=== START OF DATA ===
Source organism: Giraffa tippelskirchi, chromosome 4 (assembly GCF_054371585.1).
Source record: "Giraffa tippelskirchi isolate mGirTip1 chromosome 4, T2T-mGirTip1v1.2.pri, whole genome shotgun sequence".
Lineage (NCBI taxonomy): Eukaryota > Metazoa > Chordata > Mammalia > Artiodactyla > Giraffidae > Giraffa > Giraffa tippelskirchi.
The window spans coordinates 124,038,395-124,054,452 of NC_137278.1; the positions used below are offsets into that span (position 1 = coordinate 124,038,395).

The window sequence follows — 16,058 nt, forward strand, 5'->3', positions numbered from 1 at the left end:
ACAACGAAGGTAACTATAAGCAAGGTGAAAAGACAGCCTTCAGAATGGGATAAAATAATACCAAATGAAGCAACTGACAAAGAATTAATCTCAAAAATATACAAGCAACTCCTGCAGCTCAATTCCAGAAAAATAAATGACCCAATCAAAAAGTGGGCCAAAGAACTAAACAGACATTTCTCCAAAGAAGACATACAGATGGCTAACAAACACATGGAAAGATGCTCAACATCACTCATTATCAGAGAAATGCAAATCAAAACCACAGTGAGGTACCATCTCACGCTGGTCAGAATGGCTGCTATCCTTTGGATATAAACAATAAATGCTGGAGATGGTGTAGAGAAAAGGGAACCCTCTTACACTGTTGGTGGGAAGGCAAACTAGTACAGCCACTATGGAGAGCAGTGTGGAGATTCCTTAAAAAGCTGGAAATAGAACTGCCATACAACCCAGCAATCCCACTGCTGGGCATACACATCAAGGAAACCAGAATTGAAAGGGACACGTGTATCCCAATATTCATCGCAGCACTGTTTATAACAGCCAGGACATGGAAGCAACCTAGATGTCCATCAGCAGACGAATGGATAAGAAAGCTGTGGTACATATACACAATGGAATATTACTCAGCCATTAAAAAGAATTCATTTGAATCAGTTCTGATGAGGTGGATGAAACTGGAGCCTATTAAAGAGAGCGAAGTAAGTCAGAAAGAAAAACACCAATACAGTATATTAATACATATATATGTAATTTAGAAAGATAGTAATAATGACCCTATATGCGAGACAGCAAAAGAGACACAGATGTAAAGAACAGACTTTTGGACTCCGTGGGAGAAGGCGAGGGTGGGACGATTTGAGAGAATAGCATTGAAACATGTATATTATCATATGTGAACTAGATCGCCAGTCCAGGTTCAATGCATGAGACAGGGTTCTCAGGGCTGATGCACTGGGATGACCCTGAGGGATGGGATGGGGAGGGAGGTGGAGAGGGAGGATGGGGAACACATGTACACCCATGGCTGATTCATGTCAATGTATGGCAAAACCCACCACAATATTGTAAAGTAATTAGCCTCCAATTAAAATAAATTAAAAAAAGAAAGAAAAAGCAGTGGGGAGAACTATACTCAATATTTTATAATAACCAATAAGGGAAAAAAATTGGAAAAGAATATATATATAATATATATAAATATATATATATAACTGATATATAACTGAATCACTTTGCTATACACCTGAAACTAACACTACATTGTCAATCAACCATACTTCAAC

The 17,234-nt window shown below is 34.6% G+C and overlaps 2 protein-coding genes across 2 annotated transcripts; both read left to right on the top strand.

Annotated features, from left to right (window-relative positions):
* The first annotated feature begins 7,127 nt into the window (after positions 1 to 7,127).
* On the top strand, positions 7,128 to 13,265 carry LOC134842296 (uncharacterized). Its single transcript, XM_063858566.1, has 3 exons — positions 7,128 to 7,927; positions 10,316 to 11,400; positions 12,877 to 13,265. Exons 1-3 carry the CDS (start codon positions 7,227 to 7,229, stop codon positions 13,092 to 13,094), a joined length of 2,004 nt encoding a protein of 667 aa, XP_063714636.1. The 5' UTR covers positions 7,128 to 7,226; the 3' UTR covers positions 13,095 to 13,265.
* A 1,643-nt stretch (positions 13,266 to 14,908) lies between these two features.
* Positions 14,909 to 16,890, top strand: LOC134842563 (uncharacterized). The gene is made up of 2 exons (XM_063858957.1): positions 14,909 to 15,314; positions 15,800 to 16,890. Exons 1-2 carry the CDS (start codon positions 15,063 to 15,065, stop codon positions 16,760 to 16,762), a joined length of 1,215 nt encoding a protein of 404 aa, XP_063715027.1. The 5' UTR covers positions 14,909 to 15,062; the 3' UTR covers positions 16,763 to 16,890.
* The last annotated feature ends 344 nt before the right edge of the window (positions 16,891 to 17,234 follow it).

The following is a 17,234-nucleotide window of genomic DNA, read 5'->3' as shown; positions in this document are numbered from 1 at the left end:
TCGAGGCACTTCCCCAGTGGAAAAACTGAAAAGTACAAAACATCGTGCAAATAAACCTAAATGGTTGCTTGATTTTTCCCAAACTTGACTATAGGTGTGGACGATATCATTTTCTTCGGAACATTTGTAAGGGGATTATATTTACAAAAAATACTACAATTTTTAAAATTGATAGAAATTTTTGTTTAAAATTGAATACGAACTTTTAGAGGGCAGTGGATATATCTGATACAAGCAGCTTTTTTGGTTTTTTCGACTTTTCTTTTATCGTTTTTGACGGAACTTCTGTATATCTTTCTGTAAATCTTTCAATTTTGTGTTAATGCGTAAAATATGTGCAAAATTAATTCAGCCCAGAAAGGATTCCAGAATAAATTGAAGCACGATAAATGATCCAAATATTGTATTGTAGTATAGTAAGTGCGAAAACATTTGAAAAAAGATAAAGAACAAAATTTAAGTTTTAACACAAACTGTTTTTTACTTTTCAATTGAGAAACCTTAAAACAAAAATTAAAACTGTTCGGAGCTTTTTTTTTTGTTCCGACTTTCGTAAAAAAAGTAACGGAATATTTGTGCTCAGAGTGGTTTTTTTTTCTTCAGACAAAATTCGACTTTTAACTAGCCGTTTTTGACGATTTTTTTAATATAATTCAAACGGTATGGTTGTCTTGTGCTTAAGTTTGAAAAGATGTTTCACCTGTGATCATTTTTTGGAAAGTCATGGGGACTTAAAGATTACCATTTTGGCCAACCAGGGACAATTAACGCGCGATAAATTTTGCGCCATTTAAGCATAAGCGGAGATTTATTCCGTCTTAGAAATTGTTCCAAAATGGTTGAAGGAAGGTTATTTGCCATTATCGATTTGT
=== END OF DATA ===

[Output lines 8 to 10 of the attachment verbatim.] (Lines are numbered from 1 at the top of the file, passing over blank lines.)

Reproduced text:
Annotated features, from left to right (window-relative positions):
* The first annotated feature begins 7,127 nt into the window (after positions 1 to 7,127).
* On the top strand, positions 7,128 to 13,265 carry LOC134842296 (uncharacterized). Its single transcript, XM_063858566.1, has 3 exons — positions 7,128 to 7,927; positions 10,316 to 11,400; positions 12,877 to 13,265. Exons 1-3 carry the CDS (start codon positions 7,227 to 7,229, stop codon positions 13,092 to 13,094), a joined length of 2,004 nt encoding a protein of 667 aa, XP_063714636.1. The 5' UTR covers positions 7,128 to 7,226; the 3' UTR covers positions 13,095 to 13,265.